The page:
Battle royal lies ahead

ACCORDING to Marty Morrissey, the cherubic umpire will be 21 next week. After yesterday’s controversy, he should be guaranteed a crowd without even having to resend the Facebook invites.

Maybe Joe Sheridan and Graham Geraghty will tip on down to Wexford to liven up the gig. Joe has been attending every other bash these past few weeks, one more won’t kill him.

He wasn’t invited in to give evidence to the stewards’ inquiry pursuant to Geraghty’s fisted goal at Croke Park yesterday, but he gatecrashed it nonetheless. Joe’s no star witness, alas, and the sight of his mounting rage will have moved very few nationwide, least of all next door in Louth.

If Joe is relatively new to the whole area of failing to generate instinctive sympathy, Geraghty has spent a lifetime poking around its lonely corners, and, after the umpires had crossed the flags, and after the game had moved on, he could still be seen communicating with the officials.

And we don’t think he was asking about the dress code for the party.

As was said over and over again by tip-toeing pundits throughout last week, Geraghty had nothing to prove — nothing to prove to anyone, bedad — but he couldn’t let the occasion pass without displaying that when it comes to controversy, not even a three-year period in the wilderness can dent his peerless reputation.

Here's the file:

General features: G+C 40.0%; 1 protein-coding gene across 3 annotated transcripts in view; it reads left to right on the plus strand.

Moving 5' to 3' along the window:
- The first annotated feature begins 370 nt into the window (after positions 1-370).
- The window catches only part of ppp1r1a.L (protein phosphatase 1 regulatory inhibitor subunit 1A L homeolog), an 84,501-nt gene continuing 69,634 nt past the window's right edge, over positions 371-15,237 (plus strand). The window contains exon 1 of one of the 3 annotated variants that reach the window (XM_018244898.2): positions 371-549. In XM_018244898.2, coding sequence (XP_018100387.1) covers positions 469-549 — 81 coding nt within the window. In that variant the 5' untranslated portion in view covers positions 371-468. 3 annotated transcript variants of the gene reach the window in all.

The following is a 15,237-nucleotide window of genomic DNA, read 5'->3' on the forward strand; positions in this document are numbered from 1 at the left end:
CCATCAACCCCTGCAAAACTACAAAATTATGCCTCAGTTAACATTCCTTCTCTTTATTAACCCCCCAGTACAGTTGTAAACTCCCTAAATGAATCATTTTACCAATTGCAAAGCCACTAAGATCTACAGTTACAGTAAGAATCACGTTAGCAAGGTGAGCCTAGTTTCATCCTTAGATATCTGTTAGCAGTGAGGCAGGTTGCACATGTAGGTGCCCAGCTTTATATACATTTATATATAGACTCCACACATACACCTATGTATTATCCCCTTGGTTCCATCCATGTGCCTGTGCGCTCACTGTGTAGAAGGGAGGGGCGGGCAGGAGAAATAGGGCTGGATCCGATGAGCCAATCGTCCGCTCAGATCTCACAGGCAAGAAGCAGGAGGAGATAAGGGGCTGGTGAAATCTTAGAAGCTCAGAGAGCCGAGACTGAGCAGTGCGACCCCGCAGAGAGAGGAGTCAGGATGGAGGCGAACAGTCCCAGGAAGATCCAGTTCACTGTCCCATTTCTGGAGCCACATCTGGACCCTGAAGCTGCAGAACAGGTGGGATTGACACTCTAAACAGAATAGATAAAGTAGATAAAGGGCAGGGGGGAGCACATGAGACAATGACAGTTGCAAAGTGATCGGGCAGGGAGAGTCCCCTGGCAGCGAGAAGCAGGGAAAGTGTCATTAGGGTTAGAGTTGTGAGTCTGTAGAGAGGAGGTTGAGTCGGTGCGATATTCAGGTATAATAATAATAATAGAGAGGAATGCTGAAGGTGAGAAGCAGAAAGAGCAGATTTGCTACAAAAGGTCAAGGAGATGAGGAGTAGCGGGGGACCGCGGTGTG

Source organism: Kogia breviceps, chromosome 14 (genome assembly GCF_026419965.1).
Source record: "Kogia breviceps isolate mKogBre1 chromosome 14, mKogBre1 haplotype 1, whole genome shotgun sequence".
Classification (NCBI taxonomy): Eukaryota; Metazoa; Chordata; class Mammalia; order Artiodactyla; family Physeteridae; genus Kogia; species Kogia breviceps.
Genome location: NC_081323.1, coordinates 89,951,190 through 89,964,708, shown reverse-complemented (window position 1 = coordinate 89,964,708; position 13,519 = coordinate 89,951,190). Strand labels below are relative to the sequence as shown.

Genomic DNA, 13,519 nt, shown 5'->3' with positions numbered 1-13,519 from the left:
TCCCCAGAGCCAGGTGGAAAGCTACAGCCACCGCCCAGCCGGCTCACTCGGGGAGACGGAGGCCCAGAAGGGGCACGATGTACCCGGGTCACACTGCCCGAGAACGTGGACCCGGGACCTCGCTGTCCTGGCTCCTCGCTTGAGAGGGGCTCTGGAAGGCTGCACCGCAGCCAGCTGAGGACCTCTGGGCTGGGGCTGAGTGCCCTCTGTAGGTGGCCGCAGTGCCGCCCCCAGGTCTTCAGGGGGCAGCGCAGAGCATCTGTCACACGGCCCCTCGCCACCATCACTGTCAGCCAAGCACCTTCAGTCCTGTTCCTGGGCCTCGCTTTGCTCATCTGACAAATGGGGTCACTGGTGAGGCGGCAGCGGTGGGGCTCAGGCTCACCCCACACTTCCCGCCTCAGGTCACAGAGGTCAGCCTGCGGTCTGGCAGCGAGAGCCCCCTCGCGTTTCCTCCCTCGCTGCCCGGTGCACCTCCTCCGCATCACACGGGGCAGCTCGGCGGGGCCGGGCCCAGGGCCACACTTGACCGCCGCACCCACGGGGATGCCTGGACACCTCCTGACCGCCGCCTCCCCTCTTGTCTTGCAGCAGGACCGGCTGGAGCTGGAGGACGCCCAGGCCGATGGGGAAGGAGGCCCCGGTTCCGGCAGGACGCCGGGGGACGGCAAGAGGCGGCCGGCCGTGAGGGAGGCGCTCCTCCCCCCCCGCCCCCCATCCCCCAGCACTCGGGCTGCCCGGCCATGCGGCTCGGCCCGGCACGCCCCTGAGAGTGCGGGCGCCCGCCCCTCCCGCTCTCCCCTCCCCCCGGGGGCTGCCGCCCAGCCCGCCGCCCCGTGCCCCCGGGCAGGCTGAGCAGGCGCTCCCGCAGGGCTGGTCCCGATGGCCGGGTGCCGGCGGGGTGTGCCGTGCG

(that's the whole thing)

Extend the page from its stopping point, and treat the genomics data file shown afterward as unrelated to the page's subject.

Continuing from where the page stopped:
It was a strange kind of day for the ever-tightening circle of the Meath camp. They were playing to prove their assertions that, despite all the evidence to the contrary, everything was fine and dandy in the camp. Spoh on, no bodder, to quote one of their own.

Their motivation, albeit unarticulated in public, was to ram it down the throats of the large body of critics inside their own borders.

The flames were further fanned by news that Cian Ward wouldn’t start, though, in his case, it seems the ubiquity of his media appearances had caused a severe vocal cord strain. He didn’t even come on as a sub, so it must be a bad case.

In any event, Banty’s actions this past fortnight had brought Meath to the starkest T-junction of all. One sign said Bust. You don’t need me to spell out the other one.

They ended up traipsing off towards Bust, or, to afford it its Daingean Uí Chúis translation, The Qualifiers.

Even if Geraghty’s disallowed goal was a wrong call (and we’re not sure it was), and Brian Farrell’s sending-off appeared a case of splitting hairs, Meath can’t have too many arguments. The disallowed goal would have been a lifeline of sorts, but they were down to scraps at that point, and their attacking efforts had long since shed any semblance of cleverness or penetration.

On the sideline, Banty willed them to greater effort, but, for all their talent up front, they shrunk in stature as the game wore on. Kildare adjusted to life in the shadow of the towering late springer Paddy O’Rourke, and Meath seemed unable to adapt to any alternative avenue other than long, hopeful kicks in on top of whoever happened to be populating the inside line.

And none was Kieran Donaghy. Banty can point to improvements from the last championship meeting with Kildare. But it wasn’t for this Meath compromised a long-held principle, and the pressure to perform will mount in the Qualifiers.

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